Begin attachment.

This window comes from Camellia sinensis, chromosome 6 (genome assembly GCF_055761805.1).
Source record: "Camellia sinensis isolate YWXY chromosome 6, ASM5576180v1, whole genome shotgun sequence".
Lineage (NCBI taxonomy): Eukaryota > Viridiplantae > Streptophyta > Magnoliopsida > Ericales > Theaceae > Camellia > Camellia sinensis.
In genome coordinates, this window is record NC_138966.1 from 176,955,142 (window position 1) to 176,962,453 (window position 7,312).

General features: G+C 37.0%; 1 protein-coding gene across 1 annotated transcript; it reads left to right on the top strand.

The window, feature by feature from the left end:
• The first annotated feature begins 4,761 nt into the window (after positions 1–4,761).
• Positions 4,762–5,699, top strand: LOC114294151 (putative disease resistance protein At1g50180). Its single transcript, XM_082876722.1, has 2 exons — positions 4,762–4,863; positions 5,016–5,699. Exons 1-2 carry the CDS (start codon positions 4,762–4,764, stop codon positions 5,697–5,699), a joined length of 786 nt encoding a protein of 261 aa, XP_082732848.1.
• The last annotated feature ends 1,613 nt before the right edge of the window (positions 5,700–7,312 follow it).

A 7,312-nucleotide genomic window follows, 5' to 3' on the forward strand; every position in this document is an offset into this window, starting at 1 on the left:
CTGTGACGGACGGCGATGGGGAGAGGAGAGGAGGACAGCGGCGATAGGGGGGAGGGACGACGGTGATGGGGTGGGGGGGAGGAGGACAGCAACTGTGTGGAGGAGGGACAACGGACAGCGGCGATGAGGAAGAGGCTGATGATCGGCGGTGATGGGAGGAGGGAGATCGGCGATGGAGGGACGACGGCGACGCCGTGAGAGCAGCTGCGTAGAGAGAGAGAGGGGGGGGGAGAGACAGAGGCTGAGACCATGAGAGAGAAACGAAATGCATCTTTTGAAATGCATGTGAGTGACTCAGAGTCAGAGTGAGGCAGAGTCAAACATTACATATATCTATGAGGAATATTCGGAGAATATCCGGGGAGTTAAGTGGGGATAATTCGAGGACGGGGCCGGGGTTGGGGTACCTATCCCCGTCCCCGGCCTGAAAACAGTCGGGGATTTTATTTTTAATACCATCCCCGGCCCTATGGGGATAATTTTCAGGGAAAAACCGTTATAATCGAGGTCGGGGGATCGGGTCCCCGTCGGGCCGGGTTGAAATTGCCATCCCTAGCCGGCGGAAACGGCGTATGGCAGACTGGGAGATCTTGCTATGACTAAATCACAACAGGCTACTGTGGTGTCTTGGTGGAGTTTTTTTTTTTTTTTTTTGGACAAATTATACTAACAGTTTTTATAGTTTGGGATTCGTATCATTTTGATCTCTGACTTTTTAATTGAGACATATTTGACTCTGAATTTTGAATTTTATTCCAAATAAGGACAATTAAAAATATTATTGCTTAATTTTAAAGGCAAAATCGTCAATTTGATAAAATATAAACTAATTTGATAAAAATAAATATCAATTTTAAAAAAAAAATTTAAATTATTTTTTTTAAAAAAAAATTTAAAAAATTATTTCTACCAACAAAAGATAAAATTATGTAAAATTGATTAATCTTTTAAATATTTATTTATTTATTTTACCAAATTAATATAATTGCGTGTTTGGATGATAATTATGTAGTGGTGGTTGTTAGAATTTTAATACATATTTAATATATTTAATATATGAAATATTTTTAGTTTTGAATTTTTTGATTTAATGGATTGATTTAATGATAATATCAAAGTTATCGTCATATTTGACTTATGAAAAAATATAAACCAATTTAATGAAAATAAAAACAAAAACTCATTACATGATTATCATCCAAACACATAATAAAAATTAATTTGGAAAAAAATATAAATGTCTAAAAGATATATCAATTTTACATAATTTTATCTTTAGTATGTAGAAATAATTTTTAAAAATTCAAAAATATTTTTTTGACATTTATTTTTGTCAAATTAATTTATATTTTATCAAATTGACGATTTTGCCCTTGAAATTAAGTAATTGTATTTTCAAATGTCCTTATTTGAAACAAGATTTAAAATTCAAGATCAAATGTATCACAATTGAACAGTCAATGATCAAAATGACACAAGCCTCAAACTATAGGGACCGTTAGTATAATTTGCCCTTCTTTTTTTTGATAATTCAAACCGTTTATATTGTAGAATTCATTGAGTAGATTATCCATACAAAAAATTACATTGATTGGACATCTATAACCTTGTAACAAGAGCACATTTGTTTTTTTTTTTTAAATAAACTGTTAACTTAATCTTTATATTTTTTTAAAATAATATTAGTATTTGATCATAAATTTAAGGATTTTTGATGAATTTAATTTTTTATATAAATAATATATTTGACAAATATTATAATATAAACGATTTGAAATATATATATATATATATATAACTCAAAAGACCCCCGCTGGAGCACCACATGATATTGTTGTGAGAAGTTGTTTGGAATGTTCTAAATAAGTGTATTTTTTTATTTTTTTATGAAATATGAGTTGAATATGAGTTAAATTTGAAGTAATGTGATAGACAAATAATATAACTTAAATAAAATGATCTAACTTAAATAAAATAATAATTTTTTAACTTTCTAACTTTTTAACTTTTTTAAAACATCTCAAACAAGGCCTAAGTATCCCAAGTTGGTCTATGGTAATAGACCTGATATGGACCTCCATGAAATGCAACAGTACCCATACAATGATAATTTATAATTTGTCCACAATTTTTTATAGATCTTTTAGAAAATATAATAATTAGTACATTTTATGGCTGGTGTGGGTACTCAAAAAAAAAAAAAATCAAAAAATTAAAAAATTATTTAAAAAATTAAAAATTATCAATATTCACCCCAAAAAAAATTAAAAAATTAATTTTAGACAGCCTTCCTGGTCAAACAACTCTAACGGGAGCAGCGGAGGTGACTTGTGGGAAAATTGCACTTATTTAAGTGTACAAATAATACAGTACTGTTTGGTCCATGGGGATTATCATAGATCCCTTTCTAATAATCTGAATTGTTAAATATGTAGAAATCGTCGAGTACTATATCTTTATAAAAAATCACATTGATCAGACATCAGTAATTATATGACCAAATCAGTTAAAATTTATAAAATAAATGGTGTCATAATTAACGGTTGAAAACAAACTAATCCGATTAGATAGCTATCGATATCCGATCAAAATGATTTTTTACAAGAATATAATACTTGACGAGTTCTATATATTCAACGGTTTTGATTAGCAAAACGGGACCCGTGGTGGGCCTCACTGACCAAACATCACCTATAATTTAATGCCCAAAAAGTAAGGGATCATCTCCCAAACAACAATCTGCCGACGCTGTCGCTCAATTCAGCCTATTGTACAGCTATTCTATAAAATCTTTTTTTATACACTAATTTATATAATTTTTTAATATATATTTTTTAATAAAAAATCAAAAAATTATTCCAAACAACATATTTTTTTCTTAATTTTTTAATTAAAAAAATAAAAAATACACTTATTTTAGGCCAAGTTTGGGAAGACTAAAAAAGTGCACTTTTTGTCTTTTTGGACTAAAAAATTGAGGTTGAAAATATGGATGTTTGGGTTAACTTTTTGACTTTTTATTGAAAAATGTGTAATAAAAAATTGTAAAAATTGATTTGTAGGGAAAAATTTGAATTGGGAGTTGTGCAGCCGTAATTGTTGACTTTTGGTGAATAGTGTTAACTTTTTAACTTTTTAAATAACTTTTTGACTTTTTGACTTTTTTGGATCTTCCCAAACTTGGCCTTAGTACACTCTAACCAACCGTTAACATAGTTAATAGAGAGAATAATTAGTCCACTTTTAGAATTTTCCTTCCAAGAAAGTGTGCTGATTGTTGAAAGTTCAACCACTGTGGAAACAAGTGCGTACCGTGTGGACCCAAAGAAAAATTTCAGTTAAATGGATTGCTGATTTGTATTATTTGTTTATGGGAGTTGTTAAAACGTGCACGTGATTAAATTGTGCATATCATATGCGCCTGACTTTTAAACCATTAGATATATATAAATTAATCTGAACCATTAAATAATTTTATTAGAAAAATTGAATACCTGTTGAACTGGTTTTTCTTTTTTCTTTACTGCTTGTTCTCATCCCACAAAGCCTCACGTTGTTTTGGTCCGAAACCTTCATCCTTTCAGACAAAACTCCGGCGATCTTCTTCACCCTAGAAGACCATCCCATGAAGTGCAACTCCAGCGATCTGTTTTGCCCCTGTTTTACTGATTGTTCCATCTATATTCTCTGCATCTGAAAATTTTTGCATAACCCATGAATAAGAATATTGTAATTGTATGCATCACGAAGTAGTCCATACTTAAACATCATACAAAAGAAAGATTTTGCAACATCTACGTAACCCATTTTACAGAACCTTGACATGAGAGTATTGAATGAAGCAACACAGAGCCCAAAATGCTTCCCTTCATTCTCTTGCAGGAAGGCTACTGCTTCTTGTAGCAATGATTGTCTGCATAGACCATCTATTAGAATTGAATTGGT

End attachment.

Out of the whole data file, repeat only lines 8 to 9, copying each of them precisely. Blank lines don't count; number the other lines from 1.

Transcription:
• Positions 4,762–5,699, top strand: LOC114294151 (putative disease resistance protein At1g50180). Its single transcript, XM_082876722.1, has 2 exons — positions 4,762–4,863; positions 5,016–5,699. Exons 1-2 carry the CDS (start codon positions 4,762–4,764, stop codon positions 5,697–5,699), a joined length of 786 nt encoding a protein of 261 aa, XP_082732848.1.
• The last annotated feature ends 1,613 nt before the right edge of the window (positions 5,700–7,312 follow it).